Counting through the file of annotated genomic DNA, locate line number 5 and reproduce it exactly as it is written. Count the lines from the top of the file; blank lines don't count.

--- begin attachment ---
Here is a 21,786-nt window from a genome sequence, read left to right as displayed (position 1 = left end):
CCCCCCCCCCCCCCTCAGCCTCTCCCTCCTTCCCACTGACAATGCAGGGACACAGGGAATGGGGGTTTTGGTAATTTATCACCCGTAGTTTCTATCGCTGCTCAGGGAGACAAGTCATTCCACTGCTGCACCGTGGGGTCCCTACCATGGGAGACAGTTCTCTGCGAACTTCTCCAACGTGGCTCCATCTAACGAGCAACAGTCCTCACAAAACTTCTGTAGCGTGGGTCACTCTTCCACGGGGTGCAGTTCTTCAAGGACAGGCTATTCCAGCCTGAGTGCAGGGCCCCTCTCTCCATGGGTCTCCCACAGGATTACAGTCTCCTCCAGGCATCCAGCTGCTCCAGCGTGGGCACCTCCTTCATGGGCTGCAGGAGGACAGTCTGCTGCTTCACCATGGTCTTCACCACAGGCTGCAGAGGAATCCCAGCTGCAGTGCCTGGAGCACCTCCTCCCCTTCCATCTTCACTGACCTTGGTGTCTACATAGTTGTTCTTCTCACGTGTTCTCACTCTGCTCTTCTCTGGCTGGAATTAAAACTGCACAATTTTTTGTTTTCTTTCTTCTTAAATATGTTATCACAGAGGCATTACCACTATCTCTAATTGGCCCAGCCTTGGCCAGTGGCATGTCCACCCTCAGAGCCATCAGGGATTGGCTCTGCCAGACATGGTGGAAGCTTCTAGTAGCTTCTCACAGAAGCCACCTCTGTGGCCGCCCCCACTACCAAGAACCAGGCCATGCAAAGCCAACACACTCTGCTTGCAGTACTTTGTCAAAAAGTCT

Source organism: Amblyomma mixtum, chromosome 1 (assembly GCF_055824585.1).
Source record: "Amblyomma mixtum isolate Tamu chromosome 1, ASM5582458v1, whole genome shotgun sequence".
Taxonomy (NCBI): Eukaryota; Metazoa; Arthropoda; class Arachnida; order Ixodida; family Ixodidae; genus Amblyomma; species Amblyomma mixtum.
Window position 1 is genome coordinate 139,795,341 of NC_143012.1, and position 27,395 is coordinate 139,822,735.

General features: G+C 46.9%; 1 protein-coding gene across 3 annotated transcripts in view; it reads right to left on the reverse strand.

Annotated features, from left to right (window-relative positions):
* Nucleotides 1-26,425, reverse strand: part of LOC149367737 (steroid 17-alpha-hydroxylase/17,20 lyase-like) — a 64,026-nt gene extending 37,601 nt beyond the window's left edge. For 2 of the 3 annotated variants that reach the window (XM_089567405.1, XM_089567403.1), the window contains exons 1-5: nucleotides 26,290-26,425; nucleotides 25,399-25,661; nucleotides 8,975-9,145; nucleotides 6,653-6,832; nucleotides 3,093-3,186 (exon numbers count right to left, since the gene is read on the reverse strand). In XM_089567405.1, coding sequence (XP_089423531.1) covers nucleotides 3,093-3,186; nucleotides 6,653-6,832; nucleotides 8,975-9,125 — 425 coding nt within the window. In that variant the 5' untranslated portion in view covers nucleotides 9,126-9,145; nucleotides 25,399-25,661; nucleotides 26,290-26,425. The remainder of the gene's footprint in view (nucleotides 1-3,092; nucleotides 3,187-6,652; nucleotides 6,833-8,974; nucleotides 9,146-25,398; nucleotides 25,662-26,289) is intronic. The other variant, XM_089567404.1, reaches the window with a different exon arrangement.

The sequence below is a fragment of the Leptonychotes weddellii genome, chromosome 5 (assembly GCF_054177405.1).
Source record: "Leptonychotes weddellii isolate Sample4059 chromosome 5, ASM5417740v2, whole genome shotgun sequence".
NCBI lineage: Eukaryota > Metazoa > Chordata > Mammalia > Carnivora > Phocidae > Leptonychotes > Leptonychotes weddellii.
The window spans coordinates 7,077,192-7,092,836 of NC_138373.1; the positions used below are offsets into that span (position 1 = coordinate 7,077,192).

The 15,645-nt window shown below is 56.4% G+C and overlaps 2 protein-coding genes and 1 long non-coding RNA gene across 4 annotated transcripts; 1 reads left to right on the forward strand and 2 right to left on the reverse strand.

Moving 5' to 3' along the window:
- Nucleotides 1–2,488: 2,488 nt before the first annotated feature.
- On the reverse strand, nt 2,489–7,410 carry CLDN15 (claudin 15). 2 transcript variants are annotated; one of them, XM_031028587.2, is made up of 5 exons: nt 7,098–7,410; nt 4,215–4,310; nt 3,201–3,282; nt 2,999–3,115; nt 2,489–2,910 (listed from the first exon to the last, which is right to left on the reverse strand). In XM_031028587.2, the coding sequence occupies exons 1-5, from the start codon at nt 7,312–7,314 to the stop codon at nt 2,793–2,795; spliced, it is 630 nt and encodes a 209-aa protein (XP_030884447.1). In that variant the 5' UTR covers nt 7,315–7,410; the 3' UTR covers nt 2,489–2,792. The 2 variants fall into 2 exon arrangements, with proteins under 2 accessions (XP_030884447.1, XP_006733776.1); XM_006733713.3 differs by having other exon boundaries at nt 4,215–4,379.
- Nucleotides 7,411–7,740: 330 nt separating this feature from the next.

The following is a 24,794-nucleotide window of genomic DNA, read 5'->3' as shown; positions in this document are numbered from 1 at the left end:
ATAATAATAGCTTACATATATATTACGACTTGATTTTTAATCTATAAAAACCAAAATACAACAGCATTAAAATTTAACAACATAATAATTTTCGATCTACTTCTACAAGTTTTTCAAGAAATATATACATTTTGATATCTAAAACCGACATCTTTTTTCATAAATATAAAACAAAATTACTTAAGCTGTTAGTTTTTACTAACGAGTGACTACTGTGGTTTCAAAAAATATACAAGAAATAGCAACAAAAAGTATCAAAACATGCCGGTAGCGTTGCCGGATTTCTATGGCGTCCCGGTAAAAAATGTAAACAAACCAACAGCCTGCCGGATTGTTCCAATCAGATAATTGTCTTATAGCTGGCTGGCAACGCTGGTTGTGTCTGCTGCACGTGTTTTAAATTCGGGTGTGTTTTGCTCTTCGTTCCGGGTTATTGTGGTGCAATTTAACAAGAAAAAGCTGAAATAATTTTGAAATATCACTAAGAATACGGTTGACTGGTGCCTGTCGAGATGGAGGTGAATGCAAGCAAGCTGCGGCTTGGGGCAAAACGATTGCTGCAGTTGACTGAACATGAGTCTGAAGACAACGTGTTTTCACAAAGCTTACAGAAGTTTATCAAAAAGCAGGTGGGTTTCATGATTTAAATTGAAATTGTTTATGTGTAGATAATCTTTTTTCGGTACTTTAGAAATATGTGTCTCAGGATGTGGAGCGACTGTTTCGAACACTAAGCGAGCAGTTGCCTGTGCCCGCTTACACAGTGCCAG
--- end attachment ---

Taxonomy (NCBI): Eukaryota; Metazoa; Arthropoda; class Arachnida; order Ixodida; family Ixodidae; genus Amblyomma; species Amblyomma mixtum.